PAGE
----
Posted on 23 December 2008 with categories: Anime Reviews


Note: this is a review of the 1997 World Masterpiece Theatre version of Ie Naki Ko, not the Osamu Dezaki version of 1977. I’d love to have watched the original version, but unfortunately I couldn’t seem to find it anywhere; it’s gone up in smoke, so I needed to settle with this inferior version. For those of you who don’t know, Ie Naki Ko has a whole backstory to it.

In 1996, the World Masterpiece Theatre franchise was in a lot of trouble. The previous WMT-series, Famous Dog Lassie, had been suddenly halted after only 26 episodes, and it was replaced by this series. 23 episodes later, and it was suffering from bad reviews and low television rates, so it got taken off the air completely by the television network. After 23 years of non-stop series, the World Masterpiece Theatre went into a hiatus that would last for nearly ten years, until it was picked up again by Les Miserables. Even among the WMT-fans it seems to have been rated as one of the lesser series of the franchise.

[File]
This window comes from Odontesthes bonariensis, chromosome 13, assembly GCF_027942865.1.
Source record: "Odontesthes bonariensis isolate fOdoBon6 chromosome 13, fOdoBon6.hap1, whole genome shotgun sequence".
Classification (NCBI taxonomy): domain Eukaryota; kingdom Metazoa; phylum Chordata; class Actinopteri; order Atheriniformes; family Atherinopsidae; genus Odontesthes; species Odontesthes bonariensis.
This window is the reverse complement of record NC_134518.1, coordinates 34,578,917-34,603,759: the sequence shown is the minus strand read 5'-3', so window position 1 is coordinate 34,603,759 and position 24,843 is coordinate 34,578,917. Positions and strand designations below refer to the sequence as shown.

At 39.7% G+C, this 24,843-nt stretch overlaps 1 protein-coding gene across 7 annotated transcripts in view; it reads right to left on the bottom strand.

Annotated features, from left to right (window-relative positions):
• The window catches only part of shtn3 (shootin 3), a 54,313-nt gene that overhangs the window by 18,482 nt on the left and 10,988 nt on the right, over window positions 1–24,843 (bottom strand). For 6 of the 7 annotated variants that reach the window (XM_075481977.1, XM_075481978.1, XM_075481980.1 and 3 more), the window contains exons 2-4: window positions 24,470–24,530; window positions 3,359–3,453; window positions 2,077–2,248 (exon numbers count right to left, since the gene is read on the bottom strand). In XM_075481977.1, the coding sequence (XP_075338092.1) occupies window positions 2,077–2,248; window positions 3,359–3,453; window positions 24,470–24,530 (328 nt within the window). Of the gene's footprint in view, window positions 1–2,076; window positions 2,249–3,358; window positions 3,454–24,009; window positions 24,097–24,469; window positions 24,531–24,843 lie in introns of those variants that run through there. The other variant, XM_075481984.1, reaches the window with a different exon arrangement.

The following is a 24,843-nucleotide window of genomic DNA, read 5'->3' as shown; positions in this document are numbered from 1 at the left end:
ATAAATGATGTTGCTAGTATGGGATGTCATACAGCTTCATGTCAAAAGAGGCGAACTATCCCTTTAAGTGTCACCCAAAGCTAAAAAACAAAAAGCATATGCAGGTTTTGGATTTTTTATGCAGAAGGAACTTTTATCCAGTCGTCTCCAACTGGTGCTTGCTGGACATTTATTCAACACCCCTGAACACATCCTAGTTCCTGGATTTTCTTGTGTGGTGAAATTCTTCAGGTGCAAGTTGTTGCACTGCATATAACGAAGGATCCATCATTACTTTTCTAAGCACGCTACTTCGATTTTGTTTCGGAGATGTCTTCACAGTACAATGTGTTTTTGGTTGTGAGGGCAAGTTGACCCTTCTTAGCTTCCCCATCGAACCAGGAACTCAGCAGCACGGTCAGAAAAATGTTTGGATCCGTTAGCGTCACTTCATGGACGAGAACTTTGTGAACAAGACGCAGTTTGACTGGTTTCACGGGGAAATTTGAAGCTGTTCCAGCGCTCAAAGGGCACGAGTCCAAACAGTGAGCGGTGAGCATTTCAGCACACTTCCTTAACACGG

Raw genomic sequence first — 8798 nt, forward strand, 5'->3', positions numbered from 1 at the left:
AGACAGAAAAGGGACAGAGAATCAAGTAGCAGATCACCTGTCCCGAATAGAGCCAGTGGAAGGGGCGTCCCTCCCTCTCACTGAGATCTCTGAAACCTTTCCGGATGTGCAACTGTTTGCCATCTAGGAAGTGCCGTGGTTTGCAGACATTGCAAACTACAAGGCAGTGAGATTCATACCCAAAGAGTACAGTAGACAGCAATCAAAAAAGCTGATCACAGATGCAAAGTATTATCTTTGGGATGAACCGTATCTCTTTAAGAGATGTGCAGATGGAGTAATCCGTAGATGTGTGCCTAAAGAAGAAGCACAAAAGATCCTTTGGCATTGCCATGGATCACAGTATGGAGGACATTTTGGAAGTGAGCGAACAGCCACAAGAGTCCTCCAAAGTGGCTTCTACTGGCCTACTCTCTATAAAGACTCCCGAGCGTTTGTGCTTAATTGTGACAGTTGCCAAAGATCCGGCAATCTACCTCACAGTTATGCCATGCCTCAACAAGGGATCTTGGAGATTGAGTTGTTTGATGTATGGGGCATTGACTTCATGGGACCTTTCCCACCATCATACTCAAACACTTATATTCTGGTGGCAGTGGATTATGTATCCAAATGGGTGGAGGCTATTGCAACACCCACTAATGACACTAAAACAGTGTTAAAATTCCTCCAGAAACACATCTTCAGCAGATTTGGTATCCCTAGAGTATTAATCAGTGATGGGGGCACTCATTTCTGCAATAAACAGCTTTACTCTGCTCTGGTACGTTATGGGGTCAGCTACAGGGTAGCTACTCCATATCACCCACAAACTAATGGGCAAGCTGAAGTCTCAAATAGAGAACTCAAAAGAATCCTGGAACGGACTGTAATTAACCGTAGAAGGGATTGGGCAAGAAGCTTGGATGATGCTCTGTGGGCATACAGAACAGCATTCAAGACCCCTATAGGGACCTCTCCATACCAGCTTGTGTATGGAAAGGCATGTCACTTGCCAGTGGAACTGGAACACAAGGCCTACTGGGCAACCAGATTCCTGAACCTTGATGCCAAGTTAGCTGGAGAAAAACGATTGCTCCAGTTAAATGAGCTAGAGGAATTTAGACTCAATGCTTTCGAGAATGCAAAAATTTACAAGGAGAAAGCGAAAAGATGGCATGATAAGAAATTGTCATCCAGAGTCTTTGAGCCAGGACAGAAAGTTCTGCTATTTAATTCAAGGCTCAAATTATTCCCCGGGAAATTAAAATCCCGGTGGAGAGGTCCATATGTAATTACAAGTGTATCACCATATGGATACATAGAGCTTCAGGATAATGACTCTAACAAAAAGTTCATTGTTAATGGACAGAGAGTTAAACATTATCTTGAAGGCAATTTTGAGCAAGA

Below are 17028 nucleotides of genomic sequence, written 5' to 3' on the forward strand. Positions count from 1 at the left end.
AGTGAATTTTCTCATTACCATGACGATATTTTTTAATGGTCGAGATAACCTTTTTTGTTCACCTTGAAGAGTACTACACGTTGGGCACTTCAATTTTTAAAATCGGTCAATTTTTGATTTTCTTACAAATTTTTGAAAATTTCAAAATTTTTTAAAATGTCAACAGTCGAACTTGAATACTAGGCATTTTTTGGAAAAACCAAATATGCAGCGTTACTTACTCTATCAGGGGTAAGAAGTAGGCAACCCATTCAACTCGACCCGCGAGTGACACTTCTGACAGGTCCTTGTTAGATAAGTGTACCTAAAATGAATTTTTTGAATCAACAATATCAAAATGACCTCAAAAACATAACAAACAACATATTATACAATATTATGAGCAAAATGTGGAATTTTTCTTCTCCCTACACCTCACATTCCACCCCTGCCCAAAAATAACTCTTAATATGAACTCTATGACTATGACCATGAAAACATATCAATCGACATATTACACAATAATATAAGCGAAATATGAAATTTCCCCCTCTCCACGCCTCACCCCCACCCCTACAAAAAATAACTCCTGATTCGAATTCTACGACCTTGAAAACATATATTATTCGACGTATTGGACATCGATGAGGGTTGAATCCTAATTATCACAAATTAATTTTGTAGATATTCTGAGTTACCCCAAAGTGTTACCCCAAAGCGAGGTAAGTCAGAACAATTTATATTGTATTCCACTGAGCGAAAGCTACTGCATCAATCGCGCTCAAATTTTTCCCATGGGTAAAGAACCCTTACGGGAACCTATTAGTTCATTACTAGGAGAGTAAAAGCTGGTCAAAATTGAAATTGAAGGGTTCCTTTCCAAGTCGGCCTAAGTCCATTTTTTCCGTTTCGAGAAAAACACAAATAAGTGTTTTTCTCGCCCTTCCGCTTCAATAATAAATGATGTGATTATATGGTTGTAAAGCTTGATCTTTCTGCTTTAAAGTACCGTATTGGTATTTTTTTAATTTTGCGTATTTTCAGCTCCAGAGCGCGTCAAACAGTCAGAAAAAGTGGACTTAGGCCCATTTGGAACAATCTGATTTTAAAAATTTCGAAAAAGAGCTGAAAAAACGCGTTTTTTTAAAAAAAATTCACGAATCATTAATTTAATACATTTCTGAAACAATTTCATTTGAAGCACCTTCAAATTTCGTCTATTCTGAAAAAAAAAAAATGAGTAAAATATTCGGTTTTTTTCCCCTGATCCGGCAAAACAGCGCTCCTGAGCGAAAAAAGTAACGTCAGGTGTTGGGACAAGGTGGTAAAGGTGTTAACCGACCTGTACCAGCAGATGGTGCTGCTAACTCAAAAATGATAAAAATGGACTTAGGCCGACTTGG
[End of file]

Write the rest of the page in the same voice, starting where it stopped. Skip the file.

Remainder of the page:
However after watching the series, I do want to say that if the version that’s universally considered as a cheap rip-off is already this good, then I can only imagine how incredibly beyond awesome the Osamu Dezaki version must be.

But yeah, this series definitely has its problems. The creators here tried to stuff a story that’s meant for 52 episodes in only 26 of them. They changed a lot from the original novel, including the actual gender of the main character, and even with the shortened episode length, it still includes a few fillers. I think that this was done in an attempt to make the WMT-franchise more mainstream, which obviously failed.

Nevertheless, despite this the show has an awesome cast of characters, which stay true to themselves no matter what gets thrown at them. Remi may have changed into a girl, but she’s a really strong character, who is able to carry the weight of the series easily. There are still plenty of slice of life moments, which really try to flesh out the different characters. Despite the fillers feeling rather random when you watch them, each of them has its own purpose of foreshadowing later plot-twists.